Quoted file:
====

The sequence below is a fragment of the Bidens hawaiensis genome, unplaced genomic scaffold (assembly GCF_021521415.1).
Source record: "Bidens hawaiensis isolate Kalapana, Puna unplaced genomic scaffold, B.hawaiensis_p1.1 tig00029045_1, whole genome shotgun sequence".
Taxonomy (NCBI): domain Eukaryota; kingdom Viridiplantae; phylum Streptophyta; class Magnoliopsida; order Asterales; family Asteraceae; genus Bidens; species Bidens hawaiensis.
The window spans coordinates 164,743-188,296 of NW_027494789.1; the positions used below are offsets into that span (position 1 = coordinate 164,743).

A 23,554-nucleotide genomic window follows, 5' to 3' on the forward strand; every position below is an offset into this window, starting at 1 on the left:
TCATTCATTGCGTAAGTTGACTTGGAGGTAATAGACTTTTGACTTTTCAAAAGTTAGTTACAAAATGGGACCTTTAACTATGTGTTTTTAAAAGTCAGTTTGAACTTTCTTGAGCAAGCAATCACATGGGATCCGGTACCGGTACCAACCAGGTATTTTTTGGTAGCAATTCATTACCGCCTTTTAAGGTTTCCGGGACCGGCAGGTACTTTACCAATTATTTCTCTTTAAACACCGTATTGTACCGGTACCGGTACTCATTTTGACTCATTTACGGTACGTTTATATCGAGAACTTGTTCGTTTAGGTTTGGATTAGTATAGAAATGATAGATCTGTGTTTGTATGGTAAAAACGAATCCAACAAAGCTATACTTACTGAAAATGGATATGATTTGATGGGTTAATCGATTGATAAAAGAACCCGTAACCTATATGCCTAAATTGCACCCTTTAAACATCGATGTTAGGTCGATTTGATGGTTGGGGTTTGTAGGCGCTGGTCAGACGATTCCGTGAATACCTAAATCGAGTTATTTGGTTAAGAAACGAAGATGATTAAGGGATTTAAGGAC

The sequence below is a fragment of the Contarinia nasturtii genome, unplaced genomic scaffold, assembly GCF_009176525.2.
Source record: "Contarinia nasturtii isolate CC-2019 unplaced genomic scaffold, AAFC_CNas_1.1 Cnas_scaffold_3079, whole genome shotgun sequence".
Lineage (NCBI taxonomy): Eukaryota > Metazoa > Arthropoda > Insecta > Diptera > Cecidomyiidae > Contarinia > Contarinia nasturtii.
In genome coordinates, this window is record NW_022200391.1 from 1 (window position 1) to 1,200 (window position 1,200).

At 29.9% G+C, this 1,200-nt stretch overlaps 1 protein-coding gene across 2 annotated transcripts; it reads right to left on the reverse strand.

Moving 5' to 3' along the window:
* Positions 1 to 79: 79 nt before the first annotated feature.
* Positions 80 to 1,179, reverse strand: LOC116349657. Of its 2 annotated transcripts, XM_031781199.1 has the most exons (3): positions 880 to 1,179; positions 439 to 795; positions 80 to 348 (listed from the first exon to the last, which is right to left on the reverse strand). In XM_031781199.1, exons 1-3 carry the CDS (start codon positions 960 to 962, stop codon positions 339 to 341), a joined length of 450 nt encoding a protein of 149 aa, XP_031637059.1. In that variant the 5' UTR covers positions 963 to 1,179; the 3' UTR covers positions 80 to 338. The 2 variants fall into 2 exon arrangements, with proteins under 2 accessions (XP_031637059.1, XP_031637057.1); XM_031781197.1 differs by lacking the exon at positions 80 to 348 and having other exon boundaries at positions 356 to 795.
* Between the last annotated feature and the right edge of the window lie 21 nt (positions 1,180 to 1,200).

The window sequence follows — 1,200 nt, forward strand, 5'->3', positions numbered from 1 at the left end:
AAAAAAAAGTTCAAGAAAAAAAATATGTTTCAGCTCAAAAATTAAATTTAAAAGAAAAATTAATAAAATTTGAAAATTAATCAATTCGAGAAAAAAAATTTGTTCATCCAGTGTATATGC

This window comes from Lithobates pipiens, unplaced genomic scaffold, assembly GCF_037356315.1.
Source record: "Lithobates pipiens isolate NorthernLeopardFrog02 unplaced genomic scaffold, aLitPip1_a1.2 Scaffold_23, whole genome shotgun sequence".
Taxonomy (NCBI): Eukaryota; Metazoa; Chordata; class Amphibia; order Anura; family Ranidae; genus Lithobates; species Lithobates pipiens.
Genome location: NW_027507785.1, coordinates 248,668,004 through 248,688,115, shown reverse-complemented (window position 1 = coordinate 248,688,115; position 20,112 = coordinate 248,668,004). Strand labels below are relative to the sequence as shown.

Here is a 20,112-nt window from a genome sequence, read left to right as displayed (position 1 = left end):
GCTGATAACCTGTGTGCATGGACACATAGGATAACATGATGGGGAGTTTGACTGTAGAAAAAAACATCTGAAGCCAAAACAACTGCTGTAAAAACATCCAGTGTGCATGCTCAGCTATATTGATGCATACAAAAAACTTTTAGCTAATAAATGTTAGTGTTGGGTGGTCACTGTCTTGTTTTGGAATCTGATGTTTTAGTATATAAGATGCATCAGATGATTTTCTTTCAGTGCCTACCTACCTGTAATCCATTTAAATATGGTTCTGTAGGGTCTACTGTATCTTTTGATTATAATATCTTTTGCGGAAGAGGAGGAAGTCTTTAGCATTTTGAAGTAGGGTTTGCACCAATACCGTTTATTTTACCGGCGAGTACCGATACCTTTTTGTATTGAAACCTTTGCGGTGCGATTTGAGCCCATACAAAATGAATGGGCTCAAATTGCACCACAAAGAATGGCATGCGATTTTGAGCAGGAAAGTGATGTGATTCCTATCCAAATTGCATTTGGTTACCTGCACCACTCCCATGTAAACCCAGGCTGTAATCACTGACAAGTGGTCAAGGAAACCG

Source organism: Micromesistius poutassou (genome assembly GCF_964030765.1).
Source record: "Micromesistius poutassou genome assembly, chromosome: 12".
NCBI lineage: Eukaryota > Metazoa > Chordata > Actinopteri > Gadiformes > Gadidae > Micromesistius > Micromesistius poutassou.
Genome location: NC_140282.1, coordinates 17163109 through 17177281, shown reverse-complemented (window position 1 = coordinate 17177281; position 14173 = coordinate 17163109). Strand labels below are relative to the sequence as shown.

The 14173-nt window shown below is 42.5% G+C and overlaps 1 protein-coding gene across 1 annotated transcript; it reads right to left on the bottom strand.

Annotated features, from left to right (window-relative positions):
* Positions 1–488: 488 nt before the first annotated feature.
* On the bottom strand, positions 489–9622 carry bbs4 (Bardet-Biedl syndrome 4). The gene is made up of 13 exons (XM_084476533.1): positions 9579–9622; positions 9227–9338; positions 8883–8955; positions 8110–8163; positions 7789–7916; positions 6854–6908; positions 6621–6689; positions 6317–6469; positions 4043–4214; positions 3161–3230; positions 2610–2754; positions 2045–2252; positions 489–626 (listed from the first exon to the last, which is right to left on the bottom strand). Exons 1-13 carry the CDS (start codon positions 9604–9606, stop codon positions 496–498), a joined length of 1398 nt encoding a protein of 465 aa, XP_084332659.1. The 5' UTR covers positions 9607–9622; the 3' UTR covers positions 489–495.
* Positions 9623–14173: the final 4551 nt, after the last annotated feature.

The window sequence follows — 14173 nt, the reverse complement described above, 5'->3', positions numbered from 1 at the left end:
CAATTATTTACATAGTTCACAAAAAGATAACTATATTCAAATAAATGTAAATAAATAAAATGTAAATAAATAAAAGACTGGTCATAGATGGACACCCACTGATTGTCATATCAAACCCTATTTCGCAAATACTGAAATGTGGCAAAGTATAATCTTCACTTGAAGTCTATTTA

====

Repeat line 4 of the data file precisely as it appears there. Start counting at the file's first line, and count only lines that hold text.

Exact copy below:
The window spans coordinates 164,743-188,296 of NW_027494789.1; the positions used below are offsets into that span (position 1 = coordinate 164,743).